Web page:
What you should know
- On September 30, health ministers across the Americas committed to maintain and expand sustained actions to fight the COVID-19 pandemic. According to PAHO, the continent will most likely experience recurring epidemic waves and outbreaks of COVID-19 interspersed with periods of low-level transmission over the next 24 months, pending a safe vaccine.
- On September 29, the COVID-19 death toll surpassed one million worldwide. Latin America and the Caribbean leads in deaths per region, with more than 338,000. Brazil, Mexico, and Peru are among the world’s top ten.
- A new Adrienne Arsht Latin America Center report highlights ways in which Central America can implement transformative structural reforms in the course of a post-pandemic recovery, if leaders in the region coordinate and invest in human capital.
- On September 29, Mexican Foreign Affairs Secretary Marcelo Ebrard announced Mexico’s intent to join the COVAX access plan led by the World Health Organization, the Center for Epidemic Preparedness Innovations, and Gavi, the Vaccine Alliance. Several Latin American countries including Argentina, Brazil, Colombia, Chile, Costa Rica, and Ecuador, have already signed commitment agreements to the COVAX facility.
By the numbers
- Cases by country: Brazil (4,780,317) #3 worldwide, Colombia (824,042) #5 worldwide, Peru (811,768) #6 worldwide, Mexico (738,163) # 8 worldwide, Argentina (736,609) #9 worldwide, Chile (461,300) # 12 worldwide.
- Prevalence rate (total cases per million people): Aruba (41,053) #3 worldwide, Panama (25,824) #6 worldwide, Peru (24,536) #9 worldwide, Chile (24,080) #10 worldwide, Brazil (22,450) # 11 worldwide, Argentina (16,261) #19 worldwide.
- Deaths – total reported in the region: Brazil (143,010) #2 worldwide, Mexico (77,163) #4 worldwide, Peru (32,396) #7 worldwide, Colombia (25,828) #11 worldwide, Argentina (16,519) #14 worldwide, Chile (12,725) #15 worldwide
Quarantine + reopening plans
Some countries in the region maintained restrictive measures; others continued their reopening plans.
- On September 25, Rio De Janeiro’s League of Samba Schools announced that Brazil’s annual Carnival parade will not be held in February. This is the first time in a century that Rio’s Carnival has been disrupted. No new date for the parade has been set.
- Peruvian President Martin Vizcarra announced a gradual reopening. Restaurants could operate at 50 percent capacity and shopping centers at 60 percent beginning in October. The Peruvian Minister of Foreign Trade and Tourism published general operating guidelines for more than 100 tourist destinations ahead of a complete resumption of tourist activities.
- The Panamanian Ministry of Health authorized retail businesses, hotels, restaurants, and all professional services to resume operations beginning September 28, provided operators comply with public health guidelines.
- Interregional travel in Chile resumed on September 28 among communities in the third, fourth, and fifth stages of the national reopening plan. Authorities also lifted strict quarantine measures in Santiago, maintaining restrictions for only two neighborhoods affecting 3 percent of the city’s population.
- On September 29, Guatemalan President Alejandro Giammattei announced the government would not request an extension of the state of emergency, which is set to expire on October 1. The cabinet is working round-the-clock to establish the new guidelines.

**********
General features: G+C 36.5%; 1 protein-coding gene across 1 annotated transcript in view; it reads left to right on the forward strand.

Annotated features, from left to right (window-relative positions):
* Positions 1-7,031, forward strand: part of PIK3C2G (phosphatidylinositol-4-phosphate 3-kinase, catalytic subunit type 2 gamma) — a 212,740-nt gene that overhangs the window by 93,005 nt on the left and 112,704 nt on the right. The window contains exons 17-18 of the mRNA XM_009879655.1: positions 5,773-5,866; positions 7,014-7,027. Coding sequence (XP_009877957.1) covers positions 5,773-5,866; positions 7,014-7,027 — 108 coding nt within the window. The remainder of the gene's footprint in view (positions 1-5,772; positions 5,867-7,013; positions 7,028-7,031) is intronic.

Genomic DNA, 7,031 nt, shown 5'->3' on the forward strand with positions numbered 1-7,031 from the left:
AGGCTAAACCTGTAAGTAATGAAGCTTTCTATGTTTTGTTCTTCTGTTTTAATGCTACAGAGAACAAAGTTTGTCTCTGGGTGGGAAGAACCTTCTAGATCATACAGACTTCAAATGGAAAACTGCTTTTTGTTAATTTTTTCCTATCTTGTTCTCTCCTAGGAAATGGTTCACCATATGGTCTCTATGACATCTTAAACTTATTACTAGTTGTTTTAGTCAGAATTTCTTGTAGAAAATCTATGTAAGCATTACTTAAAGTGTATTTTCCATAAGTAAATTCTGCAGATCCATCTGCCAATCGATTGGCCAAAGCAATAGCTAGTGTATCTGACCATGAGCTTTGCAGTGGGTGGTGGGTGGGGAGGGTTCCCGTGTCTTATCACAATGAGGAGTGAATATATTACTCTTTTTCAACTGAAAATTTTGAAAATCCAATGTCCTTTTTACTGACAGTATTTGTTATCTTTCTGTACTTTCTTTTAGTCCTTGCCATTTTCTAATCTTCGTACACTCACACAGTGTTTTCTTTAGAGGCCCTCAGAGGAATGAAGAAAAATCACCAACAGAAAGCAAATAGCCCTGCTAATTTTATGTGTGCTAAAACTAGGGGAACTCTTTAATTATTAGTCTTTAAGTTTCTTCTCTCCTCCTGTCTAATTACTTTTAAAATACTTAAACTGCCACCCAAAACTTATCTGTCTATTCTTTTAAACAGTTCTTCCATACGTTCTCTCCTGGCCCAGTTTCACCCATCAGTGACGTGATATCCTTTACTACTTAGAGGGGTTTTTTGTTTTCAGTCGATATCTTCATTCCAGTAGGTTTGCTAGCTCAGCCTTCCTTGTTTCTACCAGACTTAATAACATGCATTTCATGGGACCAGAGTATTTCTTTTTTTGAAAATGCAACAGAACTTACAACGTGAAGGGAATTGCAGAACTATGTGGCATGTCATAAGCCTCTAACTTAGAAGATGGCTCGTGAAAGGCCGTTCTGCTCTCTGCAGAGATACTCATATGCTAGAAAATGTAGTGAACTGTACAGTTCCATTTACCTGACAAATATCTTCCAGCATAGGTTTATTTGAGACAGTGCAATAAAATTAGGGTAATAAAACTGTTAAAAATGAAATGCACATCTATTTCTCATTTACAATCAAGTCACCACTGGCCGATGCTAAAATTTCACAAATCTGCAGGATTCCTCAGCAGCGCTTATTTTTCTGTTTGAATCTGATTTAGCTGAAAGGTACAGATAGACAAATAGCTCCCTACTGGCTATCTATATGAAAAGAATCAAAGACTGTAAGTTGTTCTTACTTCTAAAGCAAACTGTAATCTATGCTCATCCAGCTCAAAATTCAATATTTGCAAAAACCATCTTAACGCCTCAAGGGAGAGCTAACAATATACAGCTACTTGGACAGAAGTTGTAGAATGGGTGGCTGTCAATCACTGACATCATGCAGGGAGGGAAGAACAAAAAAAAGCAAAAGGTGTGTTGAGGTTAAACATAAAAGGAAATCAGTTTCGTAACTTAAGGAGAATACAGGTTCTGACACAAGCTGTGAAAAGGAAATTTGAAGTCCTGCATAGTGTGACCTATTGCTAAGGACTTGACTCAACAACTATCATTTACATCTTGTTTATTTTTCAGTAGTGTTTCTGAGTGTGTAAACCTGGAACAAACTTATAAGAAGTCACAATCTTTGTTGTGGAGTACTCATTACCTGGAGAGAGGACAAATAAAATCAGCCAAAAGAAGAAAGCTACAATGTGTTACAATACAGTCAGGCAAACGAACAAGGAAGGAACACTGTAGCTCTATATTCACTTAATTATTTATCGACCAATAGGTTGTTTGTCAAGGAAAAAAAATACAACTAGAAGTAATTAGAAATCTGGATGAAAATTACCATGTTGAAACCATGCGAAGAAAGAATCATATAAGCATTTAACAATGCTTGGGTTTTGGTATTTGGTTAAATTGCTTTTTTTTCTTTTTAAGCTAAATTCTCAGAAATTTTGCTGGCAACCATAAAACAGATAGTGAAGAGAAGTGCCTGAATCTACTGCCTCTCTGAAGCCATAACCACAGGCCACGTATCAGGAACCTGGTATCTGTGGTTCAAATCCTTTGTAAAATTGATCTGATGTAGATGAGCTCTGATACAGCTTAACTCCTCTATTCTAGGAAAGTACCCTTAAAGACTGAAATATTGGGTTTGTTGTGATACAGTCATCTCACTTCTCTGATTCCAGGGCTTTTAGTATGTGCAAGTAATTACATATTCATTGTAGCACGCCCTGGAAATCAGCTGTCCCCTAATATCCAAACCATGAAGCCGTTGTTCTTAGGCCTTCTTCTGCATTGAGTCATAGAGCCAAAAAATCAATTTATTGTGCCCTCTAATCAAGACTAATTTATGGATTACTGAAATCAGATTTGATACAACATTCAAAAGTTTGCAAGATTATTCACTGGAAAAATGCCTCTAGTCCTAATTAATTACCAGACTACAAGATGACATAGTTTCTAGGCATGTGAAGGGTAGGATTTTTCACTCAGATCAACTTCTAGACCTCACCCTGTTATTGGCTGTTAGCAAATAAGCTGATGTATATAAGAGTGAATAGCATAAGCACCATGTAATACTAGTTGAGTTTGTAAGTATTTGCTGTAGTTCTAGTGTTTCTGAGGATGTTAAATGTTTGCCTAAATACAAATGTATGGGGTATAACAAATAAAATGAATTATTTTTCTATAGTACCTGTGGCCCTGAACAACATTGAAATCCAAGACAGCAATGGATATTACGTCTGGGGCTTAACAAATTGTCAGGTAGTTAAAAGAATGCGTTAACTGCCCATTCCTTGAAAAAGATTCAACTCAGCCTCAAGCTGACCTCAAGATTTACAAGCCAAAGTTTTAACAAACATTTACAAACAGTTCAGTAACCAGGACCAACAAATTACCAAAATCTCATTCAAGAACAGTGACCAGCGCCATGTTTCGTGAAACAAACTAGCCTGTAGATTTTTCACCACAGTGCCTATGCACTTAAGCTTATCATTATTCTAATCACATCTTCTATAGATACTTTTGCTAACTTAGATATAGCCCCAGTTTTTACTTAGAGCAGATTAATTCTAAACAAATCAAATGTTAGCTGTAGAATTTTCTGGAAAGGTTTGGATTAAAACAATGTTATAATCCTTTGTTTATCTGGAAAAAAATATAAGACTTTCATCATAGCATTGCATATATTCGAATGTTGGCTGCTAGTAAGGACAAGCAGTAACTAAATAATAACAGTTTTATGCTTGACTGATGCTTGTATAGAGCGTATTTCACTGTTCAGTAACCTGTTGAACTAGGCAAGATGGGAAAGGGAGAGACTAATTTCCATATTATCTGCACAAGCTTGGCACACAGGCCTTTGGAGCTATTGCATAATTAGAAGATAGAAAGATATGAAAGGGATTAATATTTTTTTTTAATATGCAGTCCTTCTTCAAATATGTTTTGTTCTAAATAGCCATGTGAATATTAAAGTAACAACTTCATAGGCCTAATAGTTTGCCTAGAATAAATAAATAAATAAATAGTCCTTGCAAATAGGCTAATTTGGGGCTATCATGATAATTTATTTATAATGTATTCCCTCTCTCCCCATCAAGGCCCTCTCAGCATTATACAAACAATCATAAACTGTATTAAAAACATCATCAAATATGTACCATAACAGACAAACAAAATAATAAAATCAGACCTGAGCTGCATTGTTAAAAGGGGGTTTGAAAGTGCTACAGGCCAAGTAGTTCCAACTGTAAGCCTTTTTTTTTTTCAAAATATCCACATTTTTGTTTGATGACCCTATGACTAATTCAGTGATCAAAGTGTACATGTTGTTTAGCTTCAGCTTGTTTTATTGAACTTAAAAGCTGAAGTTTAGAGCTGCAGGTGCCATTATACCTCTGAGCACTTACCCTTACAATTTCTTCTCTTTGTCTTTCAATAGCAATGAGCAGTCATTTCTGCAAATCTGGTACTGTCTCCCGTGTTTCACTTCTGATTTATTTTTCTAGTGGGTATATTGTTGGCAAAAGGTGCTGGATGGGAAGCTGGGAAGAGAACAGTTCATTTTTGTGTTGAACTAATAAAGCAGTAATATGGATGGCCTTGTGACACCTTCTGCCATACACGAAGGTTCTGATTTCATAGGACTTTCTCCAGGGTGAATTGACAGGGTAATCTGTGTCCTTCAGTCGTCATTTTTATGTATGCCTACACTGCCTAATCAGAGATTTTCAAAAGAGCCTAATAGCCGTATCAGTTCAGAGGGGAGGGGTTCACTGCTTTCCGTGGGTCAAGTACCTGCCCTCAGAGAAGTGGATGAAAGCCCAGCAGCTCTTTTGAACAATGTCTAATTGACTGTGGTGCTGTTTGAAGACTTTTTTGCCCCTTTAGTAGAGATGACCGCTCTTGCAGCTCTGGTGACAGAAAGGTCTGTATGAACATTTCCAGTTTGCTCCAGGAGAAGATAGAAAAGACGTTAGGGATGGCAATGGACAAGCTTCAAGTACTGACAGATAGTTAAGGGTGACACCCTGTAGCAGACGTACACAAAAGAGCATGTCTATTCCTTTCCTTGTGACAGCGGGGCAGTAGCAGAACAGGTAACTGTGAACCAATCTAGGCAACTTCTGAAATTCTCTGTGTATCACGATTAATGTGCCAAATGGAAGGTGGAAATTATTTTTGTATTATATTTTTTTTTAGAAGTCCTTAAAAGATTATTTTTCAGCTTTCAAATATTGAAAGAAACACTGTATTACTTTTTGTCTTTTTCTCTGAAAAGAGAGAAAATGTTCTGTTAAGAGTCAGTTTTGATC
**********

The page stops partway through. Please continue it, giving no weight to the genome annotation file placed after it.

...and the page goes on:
- Campeche became the first Mexican state to be classified as green (low risk), under Mexico’s four light traffic light system. Of the remaining 31 states, 15 states are classified as orange (high risk) and 16 are classified yellow (medium risk). The risk rating will be updated on October 11.
International travel restrictions
- Peruvian President Martin Vizcarra announced that international flights would resume on October 5.
- Costa Rican Tourism Minister Gustavo Segura confirmed that beginning October 1, travelers from Mexico and Jamaica would be permitted to enter the country. Costa Rica had previously authorized the entry of travelers from a variety of countries, including Japan, Australia, Uruguay, and New Zealand.
Economies in focus
- The International Labour Organization’s latest assessment finds the Americas experienced the greatest decrease in labor income due to the COVID-19 pandemic, falling 12.1 percent. The region also suffered a 28 percent reduction in working hours, the world’s largest loss.
- Argentina’s Monthly Economic Activity Estimator (EMAE) fell by 13.2 percent year-on-year in July, according to figures from National Institute of Statistics and Censuses (INDEC) released on September 28. The drop was slightly less than analysts expected.
- On September 30, the state-run Brazilian Institute of Geography and Statistics (IBGE) reported Brazil’s unemployment rate rose to 13.8 percent in Q2 2020. Analysts had expected a rate of 13.7 percent.
- Unemployment in Chile fell to 12.9 percent in August, although it still remains at the highest levels in over a decade. Unemployment for the same period last year was 5.3 percent.
- Moody’s lowered Bolivia’s sovereign debt rating from B1 to B2, citing a deterioration in the country’s fiscal and foreign exchange reserves and lowered economic growth prospects.
- Guyanese President Irfaan Ali said that approximately 30 percent of those employed in the tourism sector had lost their jobs while 36 percent had been furloughed.
- Colombian President Iván Duque announced that the tourism sector would continue to benefit from a reduction in the VAT tax from 19 percent to 5 percent until next year. However, if extended further, such reforms will need Congressional approval.